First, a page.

Is the nest ever empty when it’s full of junk?

Greg Bean

My wife and I are now officially empty nesters, but when the last child left recently to take an out-of-state job, we came to a shocking realization: You can’t have an empty nest when the chicks leave all their junk behind to clutter the place up.

I don’t know how it is for any of you other empty nesters, but I figure I’m going to have to rent one of those industrial-size Dumpsters to get rid of all the stuff my various children have left me to deal with while they’re larking about in greener pastures.

This is not a complete inventory, by any means, but if you were to take a walk through my garage this evening you’d find:

+Two tool carts, but no tools.

+A large metal tank for one of the gasses used in welding (oxygen? something worse?), but no welding equipment. I figure it might be the equivalent of having a bomb out there, but the tank might be empty for all I know.

+A homemade disc-golf apparatus made out of purloined potato chip racks and aluminum tubing on coaster wheels. No discs.

+Multiple half-empty cans of assorted auto products. No lids.

+Multiple single gloves. No pairs.

+Multiple paint brushes, all ruined.

+Two bicycles with flat tires that don’t belong to anyone in our family.

+Three snow boards, all broken.

+Large power saw, but no blades. Large power drill, but no bits, no cord.

+The bumper from a crashed Honda Civic.

In the garden shed, you’d find a full set of tires, hubcaps and rims for a car that was sold for scrap two years ago.

And in the basement, among other interesting archaeological specimens, you’d stumble over:

+Several paintball guns, but no paintballs.

+A dart board, sans darts.

+Many stuffed animals received as gifts from former girlfriends, most missing appendages or stuffing.

+About 1,000 assorted sports trophies.

+Several hundred out-of-focus photographs.

+Two television sets, neither cable-ready.

+A mini-fridge.

+An East Brunswick High School letter jacket. Worn no more than twice. Purchase price, about $200.

+Two broken VCR machines, no tapes.

+Various power cords that go to no appliance I can find.

+A bush hat, helmet with visor and camouflage gear (see paintball guns).

+Several dozen torn, taped posters and flags. I’m told that one of the posters was used to hide a trap door leading to a crawl space under the porch. I was also told that were I to look there, I’d find “many” empty beer cans. So far, I haven’t looked.

+Several items that could probably land my fledglings in hot water if they were described. All I’ll say on the matter is: South River, if you’re still looking for your ram mascot, we could probably work a deal.

When I asked the kids to get rid of some of this stuff, they actually laughed at me.

“Why do we have to get rid of those tires? Are they bothering you?” one asked. “What do you want to do? Go out in the garden shed and stand in the empty space? Breath the empty air?”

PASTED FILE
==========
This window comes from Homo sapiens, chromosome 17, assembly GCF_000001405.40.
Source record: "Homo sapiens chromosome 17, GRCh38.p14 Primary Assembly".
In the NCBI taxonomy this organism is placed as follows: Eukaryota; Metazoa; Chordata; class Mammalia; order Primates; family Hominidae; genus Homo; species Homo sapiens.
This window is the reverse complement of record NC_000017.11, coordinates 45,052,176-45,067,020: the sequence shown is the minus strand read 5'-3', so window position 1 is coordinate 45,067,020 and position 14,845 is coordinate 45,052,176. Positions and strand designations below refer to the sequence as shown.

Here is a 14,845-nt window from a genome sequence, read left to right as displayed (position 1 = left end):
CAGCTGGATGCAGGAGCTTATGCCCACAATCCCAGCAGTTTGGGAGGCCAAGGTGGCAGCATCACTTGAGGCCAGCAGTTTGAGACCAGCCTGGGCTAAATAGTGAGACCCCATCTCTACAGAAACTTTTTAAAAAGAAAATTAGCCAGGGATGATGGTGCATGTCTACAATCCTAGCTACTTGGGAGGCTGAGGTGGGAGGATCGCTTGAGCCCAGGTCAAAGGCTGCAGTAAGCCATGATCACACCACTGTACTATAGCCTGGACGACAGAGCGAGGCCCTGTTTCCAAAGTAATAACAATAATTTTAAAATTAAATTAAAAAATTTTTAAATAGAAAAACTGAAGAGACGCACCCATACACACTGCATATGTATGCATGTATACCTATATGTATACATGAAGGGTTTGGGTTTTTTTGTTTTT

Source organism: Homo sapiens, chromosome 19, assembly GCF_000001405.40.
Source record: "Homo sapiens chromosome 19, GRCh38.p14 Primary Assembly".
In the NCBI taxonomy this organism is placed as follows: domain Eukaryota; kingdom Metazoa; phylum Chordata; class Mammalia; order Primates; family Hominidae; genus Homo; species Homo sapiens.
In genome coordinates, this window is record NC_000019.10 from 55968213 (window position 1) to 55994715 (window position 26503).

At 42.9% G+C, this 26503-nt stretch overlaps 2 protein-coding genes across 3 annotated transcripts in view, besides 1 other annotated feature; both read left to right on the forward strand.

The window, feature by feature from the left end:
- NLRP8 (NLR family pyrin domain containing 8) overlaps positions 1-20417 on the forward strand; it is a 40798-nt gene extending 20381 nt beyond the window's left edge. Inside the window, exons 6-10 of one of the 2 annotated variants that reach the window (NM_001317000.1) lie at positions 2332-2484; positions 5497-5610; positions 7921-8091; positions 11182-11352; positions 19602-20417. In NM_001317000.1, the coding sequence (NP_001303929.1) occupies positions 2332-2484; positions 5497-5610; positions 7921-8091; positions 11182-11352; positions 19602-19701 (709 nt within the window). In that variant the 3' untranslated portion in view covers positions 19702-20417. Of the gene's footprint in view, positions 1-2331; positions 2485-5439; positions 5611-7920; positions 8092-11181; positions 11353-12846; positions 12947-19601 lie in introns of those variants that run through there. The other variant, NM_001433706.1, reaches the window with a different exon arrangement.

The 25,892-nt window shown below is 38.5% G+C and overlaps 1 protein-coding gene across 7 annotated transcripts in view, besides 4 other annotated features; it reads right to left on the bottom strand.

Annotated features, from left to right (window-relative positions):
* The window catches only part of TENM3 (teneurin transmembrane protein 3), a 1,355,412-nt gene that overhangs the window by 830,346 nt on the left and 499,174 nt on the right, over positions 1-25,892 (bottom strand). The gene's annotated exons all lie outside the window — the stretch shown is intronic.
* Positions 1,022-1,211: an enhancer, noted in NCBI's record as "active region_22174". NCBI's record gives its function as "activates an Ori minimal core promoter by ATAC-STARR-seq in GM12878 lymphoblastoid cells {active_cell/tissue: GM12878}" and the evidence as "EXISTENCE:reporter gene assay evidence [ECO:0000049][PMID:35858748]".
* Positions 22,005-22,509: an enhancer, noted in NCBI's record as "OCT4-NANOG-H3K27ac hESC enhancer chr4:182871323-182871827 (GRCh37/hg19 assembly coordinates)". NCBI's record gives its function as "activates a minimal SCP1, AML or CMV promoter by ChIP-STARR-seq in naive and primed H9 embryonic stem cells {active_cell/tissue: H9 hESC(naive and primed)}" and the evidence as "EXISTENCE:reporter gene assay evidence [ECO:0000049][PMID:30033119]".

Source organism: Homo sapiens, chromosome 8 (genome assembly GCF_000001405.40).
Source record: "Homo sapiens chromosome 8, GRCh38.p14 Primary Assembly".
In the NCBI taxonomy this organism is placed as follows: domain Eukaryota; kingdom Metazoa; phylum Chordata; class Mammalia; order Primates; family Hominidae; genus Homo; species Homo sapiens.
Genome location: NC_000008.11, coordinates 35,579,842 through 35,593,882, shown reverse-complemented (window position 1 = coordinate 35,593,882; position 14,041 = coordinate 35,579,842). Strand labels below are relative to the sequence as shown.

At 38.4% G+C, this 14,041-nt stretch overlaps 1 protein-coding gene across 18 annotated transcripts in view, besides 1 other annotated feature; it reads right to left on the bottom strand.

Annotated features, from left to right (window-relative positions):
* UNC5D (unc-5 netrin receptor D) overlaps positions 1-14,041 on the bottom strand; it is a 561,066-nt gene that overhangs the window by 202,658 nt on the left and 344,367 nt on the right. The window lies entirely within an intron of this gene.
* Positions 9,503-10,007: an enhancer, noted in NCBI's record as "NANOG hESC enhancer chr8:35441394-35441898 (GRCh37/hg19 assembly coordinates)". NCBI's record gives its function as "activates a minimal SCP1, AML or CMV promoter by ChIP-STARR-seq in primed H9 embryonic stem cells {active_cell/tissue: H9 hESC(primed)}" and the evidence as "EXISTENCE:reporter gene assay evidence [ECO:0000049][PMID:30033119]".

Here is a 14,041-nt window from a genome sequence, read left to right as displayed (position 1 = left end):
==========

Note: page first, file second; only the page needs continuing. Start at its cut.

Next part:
No, I said, but all this garbage is seriously messing with my psychological feng shui. Besides, if you don’t haul it away, I’ll have to do it myself. And I’m old.

“Get over it,” they said. “We’ll come and get it eventually.”

But they never will, and we all know it. And to tell the truth, we probably did the same thing to our own parents.

About a year ago, for example, we came home one evening to find a large UPS box by the back door. Inside was a whole cornucopia of junk my wife left at my father-in-law’s house when she moved away from home 30 years ago, including the trophy from a beauty pageant she’d entered in college and two broken-down backpacks that had been taking up room in his garage for all those years.

Those backpacks are now hanging on hooks in my garage, because we can’t seem to throw them away. I don’t know where the trophy is.

A few years ago, when my mother died and we brothers gathered to go through her belongings, there were about 30 boxes in her garage filled with stuff we’d left behind, stuff she’d been storing for decades. Boxes she’d paid movers to haul across several state lines when she relocated from our hometown to Arizona. In one of those boxes was a painting of a psychedelic eyeball floating in the clouds I created when I was 17, and a plaster cast of my fist, painted metallic gold. The box also included:

+ A set of old license plates (1968).

+A (fake) human hand and arm bone that originally came from the study skeleton in anatomy class.

+A kazoo.

+Ignition keys to a 1956 Studebaker President.

+A sheriff’s badge and plastic six-gun (part of a Halloween costume).

+A stuffed monkey made from old socks (gift from former girlfriend).

+A Perelli Tire calendar (remember the Perelli Tire girls?) from 1965.

+A copy of Iron Butterfly’s mega-album, In-A-Gadda-Da-Vida, from 1968.

And that was just the first box I opened.

Poor woman. Waiting all those years for me to come get that eyeball painting and those other treasures. Letting it take up space in her garage. Lugging it from pillar to post.

At one point, I think she even paid to store our junk, including the giant eyeball, at a warehouse. And all because I didn’t think enough of it to take it with me when I left home in the first place.

Now, it looks like the shoe is on the other foot. Karma squared. Wherever she is today, I’m pretty sure Mom is looking down on my “empty nest”. . .and laughing like crazy.

Gregory Bean is executive editor of Greater Media Newspapers. You can reach him at